Scandals, Attacks, And Going Negative: The week in political scandal

Interesting couple of days on the political scene. Here in Massachusetts, we've got Democratic Governor Deval Patrick denouncing Charlie Baker for negative attack ads run by the Republican Governors Association -- mostly against independent candidate Tim Cahill. Patrick's critics naturally point out that he benefitted from third-party negative attack ads in 2006, which has forced him to parse the difference between the two -- or denounce both (he tried both approaches yesterday). We've got Baker, still almost completely unknown among voters, launching a new campaign theme built entirely around a "negative": that voters have "Had Enough" of office-holders Patrick and Cahill. We've got accusations that Jeff Perry, Republican congressional candidate in the hotly contested race to succeed Bill Delahunt, was involved in illegal strip-searches as a Wareham police sergeant in the early 1990s -- and some reaction calling that story an unfair attack.

Nationally, there's the story that the frontrunner for US Senate in Connecticut, Democrat Richard Blumenthal, lied and/or misled about serving in Vietnam; the resignation of Republican congressman Mark Souder over revelations of his affair with an aide; and a very damaging story that Republican Nevada governor Jim Gibbons -- already in deep trouble for re-election -- was largely absent from duty during the state's 2008 economic and budget crisis.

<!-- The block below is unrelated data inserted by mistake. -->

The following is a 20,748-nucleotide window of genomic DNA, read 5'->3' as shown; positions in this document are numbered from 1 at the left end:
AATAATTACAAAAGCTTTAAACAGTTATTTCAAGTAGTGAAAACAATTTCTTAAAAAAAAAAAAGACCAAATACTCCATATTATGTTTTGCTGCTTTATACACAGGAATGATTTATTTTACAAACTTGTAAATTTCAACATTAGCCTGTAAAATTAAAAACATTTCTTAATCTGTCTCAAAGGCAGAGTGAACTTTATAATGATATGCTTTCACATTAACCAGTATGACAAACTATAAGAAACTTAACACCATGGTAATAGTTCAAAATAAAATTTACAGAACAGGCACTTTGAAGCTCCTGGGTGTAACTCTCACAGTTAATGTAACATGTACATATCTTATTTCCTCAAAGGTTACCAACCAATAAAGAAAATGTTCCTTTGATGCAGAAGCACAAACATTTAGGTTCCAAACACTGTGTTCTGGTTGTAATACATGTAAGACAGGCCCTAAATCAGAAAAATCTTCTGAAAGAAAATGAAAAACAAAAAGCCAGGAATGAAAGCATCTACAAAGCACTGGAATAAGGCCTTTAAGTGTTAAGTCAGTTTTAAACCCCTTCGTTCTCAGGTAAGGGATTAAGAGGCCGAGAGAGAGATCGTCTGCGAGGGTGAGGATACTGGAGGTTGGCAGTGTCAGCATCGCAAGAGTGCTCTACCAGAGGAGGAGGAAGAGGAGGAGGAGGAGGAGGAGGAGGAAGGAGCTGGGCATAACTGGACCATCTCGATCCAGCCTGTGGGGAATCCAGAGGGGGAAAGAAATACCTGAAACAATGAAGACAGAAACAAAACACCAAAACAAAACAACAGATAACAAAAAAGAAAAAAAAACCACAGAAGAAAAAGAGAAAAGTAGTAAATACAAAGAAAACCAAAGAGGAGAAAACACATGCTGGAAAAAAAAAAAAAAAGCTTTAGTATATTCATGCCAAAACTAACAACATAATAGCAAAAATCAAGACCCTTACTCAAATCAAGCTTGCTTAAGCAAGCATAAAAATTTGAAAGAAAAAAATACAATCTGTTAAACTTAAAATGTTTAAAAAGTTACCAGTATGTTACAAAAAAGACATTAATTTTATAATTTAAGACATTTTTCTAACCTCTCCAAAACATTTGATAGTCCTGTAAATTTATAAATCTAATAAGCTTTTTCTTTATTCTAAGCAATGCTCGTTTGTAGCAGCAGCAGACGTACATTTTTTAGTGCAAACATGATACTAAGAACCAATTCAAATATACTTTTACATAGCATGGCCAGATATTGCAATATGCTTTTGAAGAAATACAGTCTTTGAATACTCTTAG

Campaign cycles always focus heavily on the negative -- and there are always candidates who try to portray themselves as clean-handed, often as a strategy to hamstring opponents from going as negative as they'd like. This cycle figures to be more prone to that sort of thing than usual, because everyone's in a pretty negative mood about things, so there's a lot more material for attack than for boasting.

As for the actual scandals, I don't know if there are more of them than usual -- it seems like there's pretty much always politicians caught cheating and lying and whatnot. One might imagine that in this year's anti-pol atmosphere, those sins might prove more politically damaging than otherwise, but we'll see if that proves true.

One thought about the Blumenthal scandal. Most of the reaction I've seen -- especially from post-draft generations -- seems of the mind that dodging and conniving one's way out of Vietnam is understandable and forgivable (though not exactly admirable), but lying about serving is a baffling and mortal sin. I think that once upon a time -- and perhaps when Blumenthal first began fudging his history -- public sentiment might have been the other way around; that evading one's duty showed a disqualifying cravenness and lack of moral fiber, while lying about it was, while bad, understandable and empathizable given the shame of dodging. 

| More

 Friends' Activity   Popular 
All Blogs
Follow the Phoenix
  • newsletter
  • twitter
  • facebook
  • youtube
  • rss
Latest Comments
Search Blogs
Talking Politics Archives